Skin grafts (autograft)

Frequently asked questions

What is a skin graft?

A skin graft is the transfer of healthy skin from one part of the body to cover the burn wound. The skin graft must be taken from the same person as the graft is applied to as skin donated from friends or family will be rejected by your body.

The skin integrity is very important to provide a protective barrier from infection and water loss. When the skin is damaged by a burn or scald the protection is lost.

If the burn is deeper than the top layer of the skin (i.e. following a second or third degree burn, also called partial or full thickness burn) a skin graft might be needed as the wound will be unable to heal by itself. A skin graft is necessary when the cells needed to repair the skin have been lost or damaged and new tissues are needed. This is because the burn extends into the deeper layers of the dermis and has destroyed the tissues that can heal the wound. Without a skin graft the risk of infection is higher and the wound could take a long time to heal resulting in abnormal scarring or delayed healing.

How is the skin graft taken?

This is a surgical procedure, which will usually require a general anaesthetic. The surgeon will take a thin shaving of healthy skin and put it on the cleaned burn wound. This new wound is called the ‘donor site’ and will have a dressing on it. The skin graft may have small perforations in it to enable better contouring and adhesion of the skin graft. This is called a meshed skin graft.

How does the skin graft stay in place?

The skin graft may be stapled, stitched or glued, depending on the size and depth of the graft and the site of the wound. The graft will then have a dressing over it for protection. If the graft is on or near a joint, a splint may be used to reduce movement to protect the graft.

How long do these wounds take to heal?

The healing time of the graft will depend on the size and depth of the wound. The aim is to get the wound healed in about 7 - 10 days, but healing may take longer. Infection, comorbidities and some medications can slow down healing.

Are there any risks?

The risks will be explained by the surgeon when they ask you to sign the consent form for the operation. These include bleeding (in some cases a blood transfusion may be required and if anticipated this will be discussed with you), infection and partial or complete loss of graft. Re-grafting may be required if some or all the graft is lost. Please ask your doctor or nurse if you would like further information about any of these points.

What dressings will be used?

Both the donor site and skin grafts will be covered by dressings. The dressings might be different each time they are changed but this will be explained by your nurse/doctor. The type of dressings may also change as the wounds heal.

When can I start walking/ moving around after a skin graft?

This will depend on where the grafted area is. If the graft is not on the legs, you can walk as soon as you feel able; if the graft is on the legs the doctor may want you to be on bed rest for a few days, or to walk with the help of crutches. Protecting the skin graft in the first few days is important to allow the healing to progress and the graft stick down. Please ask your nurse if you have questions.

What can help the wounds heal?

It is important that the care instructions given by the surgeons and nurses are followed, to give the graft a good chance of healing. A healthy balanced diet that includes plenty of protein is important. Protein foods include: milk, cheese, yoghurts, eggs, meat, fish. Smoking and passive smoking slows down the healing by reducing the amount of oxygen reaching the skin.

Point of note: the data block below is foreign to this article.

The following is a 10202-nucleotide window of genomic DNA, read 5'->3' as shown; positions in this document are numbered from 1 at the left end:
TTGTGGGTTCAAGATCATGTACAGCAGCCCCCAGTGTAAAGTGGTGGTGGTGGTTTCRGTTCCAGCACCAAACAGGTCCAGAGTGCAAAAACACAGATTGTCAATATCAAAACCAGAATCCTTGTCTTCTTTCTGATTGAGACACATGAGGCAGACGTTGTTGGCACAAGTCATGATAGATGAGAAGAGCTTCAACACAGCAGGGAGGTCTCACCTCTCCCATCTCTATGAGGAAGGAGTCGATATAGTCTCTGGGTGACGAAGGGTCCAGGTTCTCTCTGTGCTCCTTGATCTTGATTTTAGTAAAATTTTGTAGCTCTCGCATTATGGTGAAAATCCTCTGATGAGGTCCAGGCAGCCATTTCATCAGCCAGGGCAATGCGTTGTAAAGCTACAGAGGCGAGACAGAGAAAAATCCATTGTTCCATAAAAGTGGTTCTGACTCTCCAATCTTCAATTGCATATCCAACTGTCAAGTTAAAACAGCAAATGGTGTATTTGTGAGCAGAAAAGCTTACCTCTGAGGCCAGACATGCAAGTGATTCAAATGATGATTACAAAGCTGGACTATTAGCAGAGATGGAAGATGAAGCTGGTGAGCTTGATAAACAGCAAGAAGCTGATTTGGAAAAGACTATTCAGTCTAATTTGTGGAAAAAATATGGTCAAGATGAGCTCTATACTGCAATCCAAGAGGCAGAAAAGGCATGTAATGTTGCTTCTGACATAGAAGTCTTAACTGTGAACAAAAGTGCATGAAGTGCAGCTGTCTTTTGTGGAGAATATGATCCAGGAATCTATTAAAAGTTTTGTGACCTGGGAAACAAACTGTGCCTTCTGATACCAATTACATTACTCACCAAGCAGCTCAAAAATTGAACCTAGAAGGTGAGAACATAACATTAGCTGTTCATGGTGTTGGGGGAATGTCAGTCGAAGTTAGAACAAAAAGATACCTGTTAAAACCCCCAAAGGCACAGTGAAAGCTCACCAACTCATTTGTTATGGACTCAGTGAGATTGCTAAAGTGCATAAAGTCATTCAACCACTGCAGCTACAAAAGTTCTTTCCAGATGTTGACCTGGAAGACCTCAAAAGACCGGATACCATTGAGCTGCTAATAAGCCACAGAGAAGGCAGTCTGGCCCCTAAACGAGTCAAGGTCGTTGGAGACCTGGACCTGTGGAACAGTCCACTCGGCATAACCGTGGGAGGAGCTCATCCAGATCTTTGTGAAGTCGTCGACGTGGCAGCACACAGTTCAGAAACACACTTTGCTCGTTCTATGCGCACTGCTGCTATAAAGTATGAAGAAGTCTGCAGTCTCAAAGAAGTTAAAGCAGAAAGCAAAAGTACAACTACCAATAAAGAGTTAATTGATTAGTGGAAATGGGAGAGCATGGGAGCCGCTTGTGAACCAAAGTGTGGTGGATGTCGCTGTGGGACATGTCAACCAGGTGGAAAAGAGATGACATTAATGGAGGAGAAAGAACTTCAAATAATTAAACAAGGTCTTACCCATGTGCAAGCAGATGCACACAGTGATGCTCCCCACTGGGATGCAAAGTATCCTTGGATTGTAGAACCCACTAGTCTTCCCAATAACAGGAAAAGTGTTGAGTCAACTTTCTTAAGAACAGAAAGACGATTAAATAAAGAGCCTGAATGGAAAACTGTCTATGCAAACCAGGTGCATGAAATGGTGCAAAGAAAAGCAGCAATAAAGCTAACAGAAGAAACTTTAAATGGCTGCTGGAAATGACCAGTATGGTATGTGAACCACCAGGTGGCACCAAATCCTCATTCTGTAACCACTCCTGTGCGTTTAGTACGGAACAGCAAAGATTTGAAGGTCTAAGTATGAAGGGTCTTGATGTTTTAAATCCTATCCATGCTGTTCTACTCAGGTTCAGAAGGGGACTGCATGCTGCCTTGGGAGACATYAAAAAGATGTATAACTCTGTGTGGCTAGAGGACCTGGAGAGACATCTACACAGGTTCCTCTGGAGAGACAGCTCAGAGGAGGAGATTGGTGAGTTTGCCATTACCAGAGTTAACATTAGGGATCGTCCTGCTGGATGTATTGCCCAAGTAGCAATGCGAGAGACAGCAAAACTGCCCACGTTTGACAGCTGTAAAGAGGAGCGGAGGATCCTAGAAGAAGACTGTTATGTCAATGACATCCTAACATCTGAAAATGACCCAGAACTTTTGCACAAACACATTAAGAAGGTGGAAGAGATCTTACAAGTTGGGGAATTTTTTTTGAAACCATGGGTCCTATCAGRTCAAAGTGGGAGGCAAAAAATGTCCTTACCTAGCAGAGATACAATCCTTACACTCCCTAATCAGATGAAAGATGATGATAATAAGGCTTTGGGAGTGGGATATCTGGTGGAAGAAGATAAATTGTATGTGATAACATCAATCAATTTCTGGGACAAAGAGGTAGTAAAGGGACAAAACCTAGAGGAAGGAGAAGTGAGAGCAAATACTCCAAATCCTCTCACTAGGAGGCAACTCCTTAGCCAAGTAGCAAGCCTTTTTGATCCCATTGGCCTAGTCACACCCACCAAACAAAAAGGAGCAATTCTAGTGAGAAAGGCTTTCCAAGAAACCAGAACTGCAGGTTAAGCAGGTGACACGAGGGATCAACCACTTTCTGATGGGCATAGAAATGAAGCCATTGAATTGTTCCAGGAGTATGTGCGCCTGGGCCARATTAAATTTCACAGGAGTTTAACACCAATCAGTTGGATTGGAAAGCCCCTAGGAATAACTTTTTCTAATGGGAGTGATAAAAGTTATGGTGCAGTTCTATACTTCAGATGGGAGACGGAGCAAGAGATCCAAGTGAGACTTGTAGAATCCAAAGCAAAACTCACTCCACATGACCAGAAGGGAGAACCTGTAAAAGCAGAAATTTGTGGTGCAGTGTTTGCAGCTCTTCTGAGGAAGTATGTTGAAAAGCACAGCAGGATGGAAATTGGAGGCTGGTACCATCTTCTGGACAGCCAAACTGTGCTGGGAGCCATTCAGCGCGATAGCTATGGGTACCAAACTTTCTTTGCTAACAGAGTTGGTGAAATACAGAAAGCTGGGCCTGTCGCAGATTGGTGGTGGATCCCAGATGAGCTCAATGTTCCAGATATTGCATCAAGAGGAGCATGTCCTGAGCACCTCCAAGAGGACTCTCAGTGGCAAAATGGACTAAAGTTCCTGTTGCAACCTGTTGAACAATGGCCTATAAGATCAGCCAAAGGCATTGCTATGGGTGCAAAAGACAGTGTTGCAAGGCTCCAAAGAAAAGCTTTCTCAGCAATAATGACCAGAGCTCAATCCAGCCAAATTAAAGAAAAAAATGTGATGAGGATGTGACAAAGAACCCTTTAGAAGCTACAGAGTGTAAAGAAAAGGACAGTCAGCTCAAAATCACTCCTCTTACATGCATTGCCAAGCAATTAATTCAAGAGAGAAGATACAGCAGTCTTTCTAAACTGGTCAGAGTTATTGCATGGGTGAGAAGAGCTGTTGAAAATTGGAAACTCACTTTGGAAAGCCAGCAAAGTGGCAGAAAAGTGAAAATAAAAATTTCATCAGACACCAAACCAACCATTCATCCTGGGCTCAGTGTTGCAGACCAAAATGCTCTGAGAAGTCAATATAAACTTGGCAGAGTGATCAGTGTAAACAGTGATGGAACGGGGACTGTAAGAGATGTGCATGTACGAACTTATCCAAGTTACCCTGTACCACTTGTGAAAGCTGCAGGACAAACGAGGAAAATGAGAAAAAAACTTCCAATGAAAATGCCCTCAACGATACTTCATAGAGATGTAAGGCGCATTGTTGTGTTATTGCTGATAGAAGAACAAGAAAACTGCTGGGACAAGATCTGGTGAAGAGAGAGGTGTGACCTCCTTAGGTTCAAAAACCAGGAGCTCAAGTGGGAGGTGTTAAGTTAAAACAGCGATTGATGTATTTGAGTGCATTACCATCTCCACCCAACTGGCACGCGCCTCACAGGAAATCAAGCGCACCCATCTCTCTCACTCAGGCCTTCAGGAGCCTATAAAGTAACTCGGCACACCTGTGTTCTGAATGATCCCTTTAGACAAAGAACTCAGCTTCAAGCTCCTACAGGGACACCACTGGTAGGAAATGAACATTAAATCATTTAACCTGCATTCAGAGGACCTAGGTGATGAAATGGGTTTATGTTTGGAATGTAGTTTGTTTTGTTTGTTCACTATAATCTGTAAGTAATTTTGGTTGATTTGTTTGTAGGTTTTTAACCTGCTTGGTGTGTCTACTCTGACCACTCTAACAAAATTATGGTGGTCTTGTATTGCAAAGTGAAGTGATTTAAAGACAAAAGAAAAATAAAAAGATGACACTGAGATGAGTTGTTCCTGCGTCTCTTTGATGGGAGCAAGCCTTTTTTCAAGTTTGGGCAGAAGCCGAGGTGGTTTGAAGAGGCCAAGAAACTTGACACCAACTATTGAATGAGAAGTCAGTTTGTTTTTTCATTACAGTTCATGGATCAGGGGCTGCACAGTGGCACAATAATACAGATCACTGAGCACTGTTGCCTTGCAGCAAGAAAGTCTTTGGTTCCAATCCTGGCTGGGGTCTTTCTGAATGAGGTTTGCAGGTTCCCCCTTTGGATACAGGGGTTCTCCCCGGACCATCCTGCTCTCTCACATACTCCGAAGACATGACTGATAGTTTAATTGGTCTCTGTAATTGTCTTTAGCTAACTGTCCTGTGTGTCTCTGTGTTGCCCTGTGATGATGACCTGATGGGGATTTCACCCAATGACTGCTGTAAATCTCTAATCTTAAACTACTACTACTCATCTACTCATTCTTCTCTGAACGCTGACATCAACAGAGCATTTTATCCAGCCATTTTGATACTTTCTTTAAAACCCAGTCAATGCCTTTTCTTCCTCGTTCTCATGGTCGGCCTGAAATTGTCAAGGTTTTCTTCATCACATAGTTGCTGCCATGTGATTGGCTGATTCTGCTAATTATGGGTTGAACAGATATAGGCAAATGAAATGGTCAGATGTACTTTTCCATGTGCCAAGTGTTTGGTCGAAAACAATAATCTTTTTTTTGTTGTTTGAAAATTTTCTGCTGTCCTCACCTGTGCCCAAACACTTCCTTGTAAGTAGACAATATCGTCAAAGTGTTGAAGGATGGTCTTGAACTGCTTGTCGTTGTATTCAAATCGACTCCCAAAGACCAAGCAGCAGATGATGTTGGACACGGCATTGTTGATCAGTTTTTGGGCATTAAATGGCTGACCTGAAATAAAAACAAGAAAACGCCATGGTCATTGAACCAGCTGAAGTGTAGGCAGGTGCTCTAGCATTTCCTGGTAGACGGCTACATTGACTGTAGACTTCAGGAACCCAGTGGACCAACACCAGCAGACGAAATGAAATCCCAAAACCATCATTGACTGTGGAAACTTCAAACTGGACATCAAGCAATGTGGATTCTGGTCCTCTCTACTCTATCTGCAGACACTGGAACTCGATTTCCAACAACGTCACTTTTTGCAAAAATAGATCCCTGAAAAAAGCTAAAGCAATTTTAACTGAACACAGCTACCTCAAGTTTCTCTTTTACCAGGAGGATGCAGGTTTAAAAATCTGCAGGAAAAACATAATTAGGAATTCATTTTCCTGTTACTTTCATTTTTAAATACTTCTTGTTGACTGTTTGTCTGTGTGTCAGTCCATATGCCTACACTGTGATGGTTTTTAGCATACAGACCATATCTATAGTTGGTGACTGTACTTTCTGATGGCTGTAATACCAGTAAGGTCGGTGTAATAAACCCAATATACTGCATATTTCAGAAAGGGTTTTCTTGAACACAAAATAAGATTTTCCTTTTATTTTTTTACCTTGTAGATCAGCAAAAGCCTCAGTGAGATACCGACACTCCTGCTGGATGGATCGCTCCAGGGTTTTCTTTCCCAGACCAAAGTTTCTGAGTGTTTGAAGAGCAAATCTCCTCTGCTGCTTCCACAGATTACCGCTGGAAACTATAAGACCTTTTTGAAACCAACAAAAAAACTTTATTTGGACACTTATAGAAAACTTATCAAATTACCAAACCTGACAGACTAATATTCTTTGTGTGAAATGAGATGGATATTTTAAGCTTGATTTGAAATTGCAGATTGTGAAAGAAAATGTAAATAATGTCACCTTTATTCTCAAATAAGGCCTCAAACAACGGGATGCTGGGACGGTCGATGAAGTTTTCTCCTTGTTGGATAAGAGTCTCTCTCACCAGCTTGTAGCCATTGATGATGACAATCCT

Will there be dressings on my wounds when I go home?

Probably yes. These will require changing once you have gone home. Arrangements for this will be made before discharge: you may be able to have dressings changed locally by the practice nurse, paediatric community nurses or the burns outreach nurses. You will have to return to the hospital for some appointments to see the doctors.

What will my skin graft look like?

With any skin graft there will be scarring. The appearance of the graft will change over the weeks and months and will take up to 2 years to fully mature. Once the graft is healed you will be referred to the scar management team.

Small areas of wound breakdown and blisters are common on the newly healed skin as it is thinner and more sensitive. This may occur due to irritation from clothing or accidental bumps and bruises. If this happens these areas can be protected with small dressings to prevent further damage and help healing. If you have any problems with the wound after discharge please contact the dressing’s clinic or the ward.

How do I care for my skin graft?

Once the graft has healed and the dressings are removed you/your child will be able to wash and bath the area gently. Make sure the water is not too hot. Avoid using highly perfumed soaps and bubbles. After bathing gently pat the grafts dry and then massage the area with non-perfumed moisturising cream. It is important to cream and massage the new skin at least twice daily to moisturise the graft and help flatten the scars.

It is very important that both the graft is protected from the sun and is covered using high factor (>SPF30) sun  cream (for both UVA and UVB) and protective clothing as the new skin may burn very quickly and blister. If it becomes tanned this can be a permanent tan that can be blotchy and irregular. It is important to protect all newly healed areas from sun damage for at least 2 years.

The skin graft tends to become dry and flaky due to the lack of sweat and oil glands. You will be given advice on this prior to discharge and by the scar management team.


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